Feeling they have an even better one on the way, the Diamondbacks traded their starting first baseman to the A’s for a setup man on Sunday. The three-player deal sent Brad Ziegler to Arizona in return for Brandon Allen and left-hander Jordan Norberto.
Allen had three homers and seven RBI in 29 at-bats since his callup earlier this month, but he was hitting just .172, leaving him with a .213/.325/.404 line in 178 at-bats with the Diamondbacks over the last three years. He’s not a surprising A’s target, in that his game is much more about power and walks than batting average. Unfortunately, he does strike out a lot and he may fall short of being a quality regular as a result.
The move opens up first base in Arizona for Paul Goldschmidt. The Diamondbacks debated long and hard whether to try Allen or Goldschmidt at first base when they decided to give up on Juan Miranda. Allen was having a fine season in Triple-A, but Goldschmidt was simply dominant in Double-A, hitting .306/.435/.626 with 30 homers and 94 RBI in 366 at-bats. A right-handed hitter, he’ll probably take over as an everyday player for the Diamondbacks. They had been platooning the right-handed-hitting Xavier Nady with the lefty-swinging Allen.
The Diamondbacks also sent Norberto to Oakland. The 24-year-old reliever made 33 appearances for Arizona last year, amassing a 5.85 ERA in 20 innings, but he had spent all of this season in Triple-A and had a 4.25 ERA and a 54/26 K/BB ratio in 48 2/3 innings.
In return, GM Kevin Towers gets Arizona the setup man he believed the team needed to help David Hernandez in front of J.J. Putz. Ziegler is very vulnerable to left-handed hitters with his sidearm delivery, but he shuts down right-handers about as well as anyone and he’s yet to allow a homer in 37 2/3 innings this season. He has a career 2.49 ERA in four seasons since debuting in 2008, and he’s under control through 2014.
When he’s not throwing baseballs, Twins pitcher Trevor May is an active gamer. He streams on Twitch, a very popular video game streaming site, fairly regularly and now he’s officially on an eSports team. Luminosity Gaming announced the organization added May last Friday. It appears he’ll be streaming and commentating on Overwatch, a multiplayer first-person shooter made by Blizzard Entertainment.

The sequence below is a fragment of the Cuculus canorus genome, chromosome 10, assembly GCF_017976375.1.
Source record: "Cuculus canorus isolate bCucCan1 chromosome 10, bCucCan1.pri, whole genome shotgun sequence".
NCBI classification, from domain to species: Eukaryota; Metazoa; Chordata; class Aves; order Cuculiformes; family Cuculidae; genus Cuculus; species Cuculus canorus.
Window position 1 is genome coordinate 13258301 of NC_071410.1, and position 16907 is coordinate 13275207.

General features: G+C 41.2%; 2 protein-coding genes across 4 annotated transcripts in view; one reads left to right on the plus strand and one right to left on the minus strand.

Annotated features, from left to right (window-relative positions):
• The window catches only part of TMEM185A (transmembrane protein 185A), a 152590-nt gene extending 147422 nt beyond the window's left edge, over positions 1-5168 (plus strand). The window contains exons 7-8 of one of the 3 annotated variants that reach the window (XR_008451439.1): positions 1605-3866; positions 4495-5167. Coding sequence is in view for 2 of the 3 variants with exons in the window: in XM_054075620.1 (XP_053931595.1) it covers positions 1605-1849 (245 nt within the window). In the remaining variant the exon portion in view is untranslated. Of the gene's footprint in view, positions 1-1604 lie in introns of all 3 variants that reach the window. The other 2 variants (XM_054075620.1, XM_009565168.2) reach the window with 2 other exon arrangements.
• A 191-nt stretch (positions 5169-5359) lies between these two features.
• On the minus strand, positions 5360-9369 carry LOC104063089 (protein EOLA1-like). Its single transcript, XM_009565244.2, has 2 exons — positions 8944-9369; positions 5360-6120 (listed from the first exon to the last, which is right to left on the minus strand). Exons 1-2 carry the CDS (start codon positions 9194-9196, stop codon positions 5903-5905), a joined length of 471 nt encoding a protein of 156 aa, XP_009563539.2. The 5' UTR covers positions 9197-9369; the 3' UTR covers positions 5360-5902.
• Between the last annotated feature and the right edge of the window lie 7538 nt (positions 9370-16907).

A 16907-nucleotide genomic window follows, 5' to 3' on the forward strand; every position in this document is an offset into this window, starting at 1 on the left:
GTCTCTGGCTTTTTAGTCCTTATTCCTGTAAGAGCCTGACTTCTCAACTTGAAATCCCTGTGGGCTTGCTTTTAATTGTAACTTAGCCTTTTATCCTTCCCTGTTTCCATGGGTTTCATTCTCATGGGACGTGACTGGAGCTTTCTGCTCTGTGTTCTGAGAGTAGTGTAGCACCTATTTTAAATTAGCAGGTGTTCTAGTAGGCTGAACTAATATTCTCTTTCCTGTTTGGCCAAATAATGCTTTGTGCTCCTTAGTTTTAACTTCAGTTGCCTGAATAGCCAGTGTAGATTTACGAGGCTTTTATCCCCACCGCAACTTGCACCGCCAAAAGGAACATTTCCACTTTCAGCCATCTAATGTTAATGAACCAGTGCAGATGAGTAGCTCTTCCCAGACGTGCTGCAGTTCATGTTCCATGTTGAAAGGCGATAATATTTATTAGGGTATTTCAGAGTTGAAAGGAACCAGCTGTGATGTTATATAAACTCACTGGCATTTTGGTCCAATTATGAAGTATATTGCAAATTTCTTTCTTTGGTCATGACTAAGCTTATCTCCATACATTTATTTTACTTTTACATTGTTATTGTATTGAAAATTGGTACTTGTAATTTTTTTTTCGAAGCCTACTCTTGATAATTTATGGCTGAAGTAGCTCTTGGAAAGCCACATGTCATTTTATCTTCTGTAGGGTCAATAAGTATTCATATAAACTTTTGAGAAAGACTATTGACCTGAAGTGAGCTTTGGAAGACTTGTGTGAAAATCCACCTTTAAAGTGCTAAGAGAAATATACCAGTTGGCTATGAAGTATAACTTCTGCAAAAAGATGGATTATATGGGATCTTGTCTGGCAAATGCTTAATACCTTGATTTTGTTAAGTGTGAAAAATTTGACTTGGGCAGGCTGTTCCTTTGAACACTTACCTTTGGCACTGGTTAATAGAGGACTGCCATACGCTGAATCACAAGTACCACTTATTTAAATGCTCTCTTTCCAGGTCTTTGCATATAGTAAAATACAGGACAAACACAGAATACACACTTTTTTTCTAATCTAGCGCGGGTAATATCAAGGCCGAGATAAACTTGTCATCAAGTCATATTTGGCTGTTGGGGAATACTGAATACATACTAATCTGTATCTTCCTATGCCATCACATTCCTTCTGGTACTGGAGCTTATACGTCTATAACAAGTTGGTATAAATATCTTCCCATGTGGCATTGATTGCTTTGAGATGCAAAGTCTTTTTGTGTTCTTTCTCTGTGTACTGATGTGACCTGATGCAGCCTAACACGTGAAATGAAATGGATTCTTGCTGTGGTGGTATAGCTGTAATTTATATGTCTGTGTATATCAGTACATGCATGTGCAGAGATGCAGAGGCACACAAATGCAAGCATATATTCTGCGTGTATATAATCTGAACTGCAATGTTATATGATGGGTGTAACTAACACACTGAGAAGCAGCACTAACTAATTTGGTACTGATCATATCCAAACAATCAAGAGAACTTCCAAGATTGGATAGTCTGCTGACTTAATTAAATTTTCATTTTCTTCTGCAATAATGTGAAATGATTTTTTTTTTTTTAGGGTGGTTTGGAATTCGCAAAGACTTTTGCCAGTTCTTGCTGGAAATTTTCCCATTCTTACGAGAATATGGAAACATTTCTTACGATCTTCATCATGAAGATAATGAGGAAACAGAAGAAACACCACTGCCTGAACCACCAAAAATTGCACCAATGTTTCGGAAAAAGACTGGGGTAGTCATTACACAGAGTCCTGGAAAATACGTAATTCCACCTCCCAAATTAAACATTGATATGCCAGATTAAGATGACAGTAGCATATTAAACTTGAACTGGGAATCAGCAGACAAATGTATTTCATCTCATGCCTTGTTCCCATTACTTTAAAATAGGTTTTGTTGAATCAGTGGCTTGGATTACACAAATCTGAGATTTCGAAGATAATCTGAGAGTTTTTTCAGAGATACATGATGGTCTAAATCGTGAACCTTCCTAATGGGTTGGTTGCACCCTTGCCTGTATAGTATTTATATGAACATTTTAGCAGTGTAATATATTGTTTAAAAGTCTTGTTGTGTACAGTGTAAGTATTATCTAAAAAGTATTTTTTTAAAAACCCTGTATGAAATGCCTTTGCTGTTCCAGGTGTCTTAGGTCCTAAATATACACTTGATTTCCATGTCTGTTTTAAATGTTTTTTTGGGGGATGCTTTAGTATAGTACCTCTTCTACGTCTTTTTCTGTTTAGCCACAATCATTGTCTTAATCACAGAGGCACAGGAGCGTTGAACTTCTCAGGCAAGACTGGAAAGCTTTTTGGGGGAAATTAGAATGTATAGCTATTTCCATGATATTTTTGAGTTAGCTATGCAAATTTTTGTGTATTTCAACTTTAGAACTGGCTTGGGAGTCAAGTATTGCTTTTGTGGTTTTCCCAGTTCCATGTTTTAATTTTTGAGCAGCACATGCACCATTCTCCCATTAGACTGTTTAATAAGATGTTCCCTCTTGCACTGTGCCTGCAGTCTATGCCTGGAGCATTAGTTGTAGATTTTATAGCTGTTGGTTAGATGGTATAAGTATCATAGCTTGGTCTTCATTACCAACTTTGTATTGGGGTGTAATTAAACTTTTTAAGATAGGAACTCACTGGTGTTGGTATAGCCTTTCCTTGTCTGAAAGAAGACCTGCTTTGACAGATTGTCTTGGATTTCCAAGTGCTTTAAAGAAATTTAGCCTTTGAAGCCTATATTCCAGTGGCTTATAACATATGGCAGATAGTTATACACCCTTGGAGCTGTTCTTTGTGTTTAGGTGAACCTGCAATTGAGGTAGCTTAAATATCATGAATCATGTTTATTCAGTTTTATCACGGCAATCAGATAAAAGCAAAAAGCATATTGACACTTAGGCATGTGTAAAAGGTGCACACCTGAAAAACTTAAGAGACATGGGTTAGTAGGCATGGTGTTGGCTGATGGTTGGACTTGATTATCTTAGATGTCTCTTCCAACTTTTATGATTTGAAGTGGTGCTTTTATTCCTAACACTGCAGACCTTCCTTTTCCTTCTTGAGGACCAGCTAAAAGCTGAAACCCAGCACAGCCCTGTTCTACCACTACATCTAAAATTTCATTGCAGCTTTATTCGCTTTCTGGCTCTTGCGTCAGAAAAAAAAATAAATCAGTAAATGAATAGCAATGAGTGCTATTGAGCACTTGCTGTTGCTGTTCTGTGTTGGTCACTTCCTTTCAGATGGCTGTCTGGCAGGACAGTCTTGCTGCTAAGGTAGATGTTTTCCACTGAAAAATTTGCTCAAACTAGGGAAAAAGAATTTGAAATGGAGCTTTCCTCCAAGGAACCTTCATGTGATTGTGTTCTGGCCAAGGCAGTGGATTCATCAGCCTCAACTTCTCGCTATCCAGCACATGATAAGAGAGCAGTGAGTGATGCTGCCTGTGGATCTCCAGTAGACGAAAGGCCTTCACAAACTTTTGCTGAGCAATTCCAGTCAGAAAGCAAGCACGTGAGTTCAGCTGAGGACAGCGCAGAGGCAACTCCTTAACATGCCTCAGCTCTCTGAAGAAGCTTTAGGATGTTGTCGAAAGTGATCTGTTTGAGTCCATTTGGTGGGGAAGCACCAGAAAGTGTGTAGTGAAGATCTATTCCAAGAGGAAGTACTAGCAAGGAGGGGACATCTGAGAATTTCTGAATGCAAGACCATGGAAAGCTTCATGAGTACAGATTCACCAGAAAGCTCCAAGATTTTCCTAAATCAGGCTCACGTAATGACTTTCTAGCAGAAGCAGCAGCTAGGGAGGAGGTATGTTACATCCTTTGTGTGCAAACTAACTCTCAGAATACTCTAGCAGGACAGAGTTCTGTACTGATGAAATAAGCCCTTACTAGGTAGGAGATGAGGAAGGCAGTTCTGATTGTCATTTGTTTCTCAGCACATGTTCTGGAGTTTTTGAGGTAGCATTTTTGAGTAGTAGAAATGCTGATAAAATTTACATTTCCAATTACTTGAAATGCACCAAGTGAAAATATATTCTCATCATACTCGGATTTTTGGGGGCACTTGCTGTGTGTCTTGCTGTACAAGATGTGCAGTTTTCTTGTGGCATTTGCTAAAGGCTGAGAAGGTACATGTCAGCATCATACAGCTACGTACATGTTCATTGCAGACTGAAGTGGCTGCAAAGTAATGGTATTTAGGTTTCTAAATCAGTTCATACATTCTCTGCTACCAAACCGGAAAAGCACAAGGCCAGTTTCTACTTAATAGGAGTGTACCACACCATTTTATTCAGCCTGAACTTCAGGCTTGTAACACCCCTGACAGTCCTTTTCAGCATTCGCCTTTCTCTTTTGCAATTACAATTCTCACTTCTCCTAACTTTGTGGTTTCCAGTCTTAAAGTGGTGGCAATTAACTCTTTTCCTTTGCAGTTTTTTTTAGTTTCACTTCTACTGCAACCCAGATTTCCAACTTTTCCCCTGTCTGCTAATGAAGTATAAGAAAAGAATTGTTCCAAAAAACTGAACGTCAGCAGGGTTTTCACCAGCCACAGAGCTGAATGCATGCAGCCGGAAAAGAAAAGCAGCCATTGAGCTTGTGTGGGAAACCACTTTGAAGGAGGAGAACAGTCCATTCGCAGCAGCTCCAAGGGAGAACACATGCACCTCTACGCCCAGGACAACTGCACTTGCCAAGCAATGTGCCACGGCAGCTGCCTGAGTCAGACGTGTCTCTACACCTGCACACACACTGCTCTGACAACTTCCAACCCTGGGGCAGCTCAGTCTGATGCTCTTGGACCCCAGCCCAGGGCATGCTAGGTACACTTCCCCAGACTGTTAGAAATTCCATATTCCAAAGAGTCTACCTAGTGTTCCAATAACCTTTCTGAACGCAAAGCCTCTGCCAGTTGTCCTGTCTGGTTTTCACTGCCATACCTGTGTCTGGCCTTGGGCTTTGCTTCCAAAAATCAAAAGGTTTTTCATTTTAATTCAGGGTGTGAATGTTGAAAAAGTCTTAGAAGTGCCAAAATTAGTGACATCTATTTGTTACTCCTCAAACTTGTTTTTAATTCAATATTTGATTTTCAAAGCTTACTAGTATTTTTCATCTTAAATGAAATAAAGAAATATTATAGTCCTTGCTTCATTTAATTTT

May is the only current athlete to be an active member of an eSports team. Former NBA player Rick Fox owns Echo Fox, an eSports team that sports players in games including League of Legends, Super Smash Bros. Melee, Super Smash Bros. for Wii U, Street Fighter V, Marvel vs. Capcom 3, Call of Duty: Infinite Warfare, Counter-Strike: Global Offensive, and Mortal Kombat X. Jazz forward Gordon Hayward is also a known advocate of eSports.
The NBA in particular has been very active on the eSports front. Kings co-owners Andy Miller and Mark Mastrov launched NRG eSports in November 2015. Shortly thereafter, Grizzlies co-owner Stephen Kaplan invested in the Immortals eSports team. Almost a year later, the 76ers acquired controlling stakes in Team Dignitas and Team Apex. The same month, the Wizards’ and Warriors’ owners launched a group called Axiomatic, which purchased a controlling stake in Team Liquid, a long-time Starcraft: Brood War website which has since branched out into other games. And also in September 2016, Celtics forward Jonas Jerebko bought team Renegades, moving them to a group house in Detroit. In December 2016, the Bucks submitted a deal to Riot Games in order to purchase Cloud9’s Challenger league spot for $2.5 million. The Rockets that month hired someone specifically for eSports development, focusing on strategy and investment. Last month, the Heat acquired a controlling stake in team Misfits.
Once an afterthought, eSports has grown considerably in recent years and now it should be considered a competitor to traditional sports. League of Legends, in particular, is quite popular, reaching nearly 15 million concurrent viewers at its peak in the most recent League of Legends World Championship. That championship featured a prize purse of $6.7 million with $2 million of it being split among winner SK Telecom T1’s members.
The Orioles have re-signed outfielder Michael Bourn to a minor league contract with an invitation to major league camp, MASN’s Roch Kubatko reports.
Bourn, 34, joined the Orioles last year in a trade from the Diamondbacks on August 31. Though he compiled a meager .669 OPS with the Diamondbacks, Bourn hit a solid .283/.358/.435 in 55 plate appearances with the O’s through the end of the season.
Bourn, a non-roster invitee to camp, will try to play his way onto the Orioles’ 25-man roster. If he does make the roster, Bourn will receive a $2 million salary, Jon Heyman of FanRag Sports points out.